21This occurred 12 months after Nebuchadnezzar’s warning vision (Dan. 4:28). Steinmann takes the duration of Nebuchadnezzar’s insanity (“seven times”, Dan. 4:16) to be a period less than 7 years. [Steinmann, From Abraham to Paul: A Biblical Chronology, 173-174] See commentary on Daniel 4:1.

22Anderson places this vision in 541 B.C. [Robert Anderson, The Coming Prince, 10th ed (Grand Rapids, MI: Kregel Publications, 1894, 1957), 28n2].

23Some take this as 536: [C. Hassell Bullock, An Introduction to the Old Testament Prophetic Books (Chicago, IL: Moody Press, 1986), 291], [Steinmann, From Abraham to Paul: A Biblical Chronology, 349].

24“Each of the four visions opens with a chronological notice (Dan. 7:1; 8:1; 9:1; 10:1) that signals its beginning and places the vision in chronological order. However, it should be noted that the visions overlap the narratives in time sequence.”—Andrew E Steinmann, Daniel (St. Louis, MO: Concordia Publishing House, 2008), 21.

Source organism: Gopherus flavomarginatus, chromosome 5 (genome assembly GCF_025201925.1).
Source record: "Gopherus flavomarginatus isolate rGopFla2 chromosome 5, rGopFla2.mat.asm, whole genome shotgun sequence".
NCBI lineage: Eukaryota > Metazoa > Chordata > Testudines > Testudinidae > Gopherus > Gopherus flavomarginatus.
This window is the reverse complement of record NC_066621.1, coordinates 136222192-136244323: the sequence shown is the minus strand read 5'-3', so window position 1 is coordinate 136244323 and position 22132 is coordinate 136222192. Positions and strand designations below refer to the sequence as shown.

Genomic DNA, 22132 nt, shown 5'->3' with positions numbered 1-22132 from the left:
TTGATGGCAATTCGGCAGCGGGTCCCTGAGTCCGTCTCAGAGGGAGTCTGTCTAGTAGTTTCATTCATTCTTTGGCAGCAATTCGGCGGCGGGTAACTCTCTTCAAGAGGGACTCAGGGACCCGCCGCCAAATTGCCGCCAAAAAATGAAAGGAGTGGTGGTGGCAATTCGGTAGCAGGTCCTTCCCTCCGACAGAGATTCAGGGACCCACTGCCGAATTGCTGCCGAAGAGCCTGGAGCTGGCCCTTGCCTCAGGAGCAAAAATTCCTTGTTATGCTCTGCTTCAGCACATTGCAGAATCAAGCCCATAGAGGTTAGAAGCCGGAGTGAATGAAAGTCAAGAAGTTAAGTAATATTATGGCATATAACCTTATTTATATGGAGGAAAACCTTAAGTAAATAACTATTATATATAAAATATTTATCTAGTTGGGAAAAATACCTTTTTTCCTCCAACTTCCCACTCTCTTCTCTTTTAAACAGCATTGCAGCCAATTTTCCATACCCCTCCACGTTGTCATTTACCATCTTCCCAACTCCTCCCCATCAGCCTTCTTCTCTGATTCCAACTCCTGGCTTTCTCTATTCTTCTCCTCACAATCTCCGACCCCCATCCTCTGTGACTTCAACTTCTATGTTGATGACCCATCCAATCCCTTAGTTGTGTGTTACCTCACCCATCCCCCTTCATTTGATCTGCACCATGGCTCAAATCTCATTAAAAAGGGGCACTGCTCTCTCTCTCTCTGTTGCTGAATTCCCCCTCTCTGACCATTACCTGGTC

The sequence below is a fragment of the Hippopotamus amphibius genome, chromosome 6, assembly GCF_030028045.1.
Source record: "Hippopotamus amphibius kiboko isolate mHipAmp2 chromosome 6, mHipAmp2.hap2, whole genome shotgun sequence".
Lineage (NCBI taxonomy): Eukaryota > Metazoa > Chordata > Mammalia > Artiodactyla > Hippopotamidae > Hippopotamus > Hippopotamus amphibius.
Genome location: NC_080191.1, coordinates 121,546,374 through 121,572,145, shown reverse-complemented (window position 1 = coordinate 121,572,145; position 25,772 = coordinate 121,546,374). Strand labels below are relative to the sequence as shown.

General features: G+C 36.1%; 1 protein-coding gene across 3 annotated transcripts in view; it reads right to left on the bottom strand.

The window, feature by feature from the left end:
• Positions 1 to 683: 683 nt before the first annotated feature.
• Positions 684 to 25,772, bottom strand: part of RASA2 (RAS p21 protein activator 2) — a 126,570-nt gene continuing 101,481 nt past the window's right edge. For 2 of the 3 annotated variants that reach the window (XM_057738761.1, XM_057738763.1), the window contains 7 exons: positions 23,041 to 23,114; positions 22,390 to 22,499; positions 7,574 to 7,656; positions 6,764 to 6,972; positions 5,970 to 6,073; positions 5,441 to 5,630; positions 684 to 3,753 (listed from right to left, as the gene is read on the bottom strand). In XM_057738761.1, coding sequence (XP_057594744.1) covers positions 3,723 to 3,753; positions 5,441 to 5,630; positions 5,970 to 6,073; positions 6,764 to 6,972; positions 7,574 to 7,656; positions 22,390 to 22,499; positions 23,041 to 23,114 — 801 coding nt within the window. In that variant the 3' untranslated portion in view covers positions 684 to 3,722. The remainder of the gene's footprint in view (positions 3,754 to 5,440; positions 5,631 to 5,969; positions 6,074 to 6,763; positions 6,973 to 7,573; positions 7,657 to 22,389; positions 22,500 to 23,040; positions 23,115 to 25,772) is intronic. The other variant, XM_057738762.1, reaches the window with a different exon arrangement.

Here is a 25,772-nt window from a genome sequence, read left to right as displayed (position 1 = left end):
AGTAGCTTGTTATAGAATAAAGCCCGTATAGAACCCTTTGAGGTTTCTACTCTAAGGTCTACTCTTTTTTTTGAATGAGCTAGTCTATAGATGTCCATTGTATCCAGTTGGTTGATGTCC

25See Timeline.

26Steinmann, From Abraham to Paul: A Biblical Chronology, 349.

27Anderson places this vision in 541 B.C. [Anderson, The Coming Prince, 28n2].

28Interestingly, Culver concluded that an outline based on chronological order was out of the question. “Although the book contains much history and is accurate in its historical statements, an outline according to historical sequence of the events described is out of the question. The oracles are not in chronological order. Neither are the historical pieces. Even if rearranged in chronological order, they would not admit of logical arrangement or analysis in such position.”—Robert Duncan Culver, Daniel and the Latter Days (Chicago, IL: Moody Press, 1954, 1977), 105.

29James Patrick Holding, “Debunking the Documentary Hypothesis,” in TJ: The In-Depth Journal of Creation, vol. 19 no. 3 (Answers in Genesis, 2005), 38.

30Tanner, The Literary Structure of the Book of Daniel, 273.

31Patterson, The Key Role of Daniel 7, 250.

32Ibid., 251.

33Both Israel and the temple vessels were “rescued” at the overthrow of Babylon by Medo-Persia (Jer. 25:12) leading to their return to Jerusalem under Cyrus.

34Within the context of the book of Daniel, the “saints” of chapter 7 are understood to be Jews. The Gentile component of those persecuted and resurrected becomes clear from other passages, especially in the NT.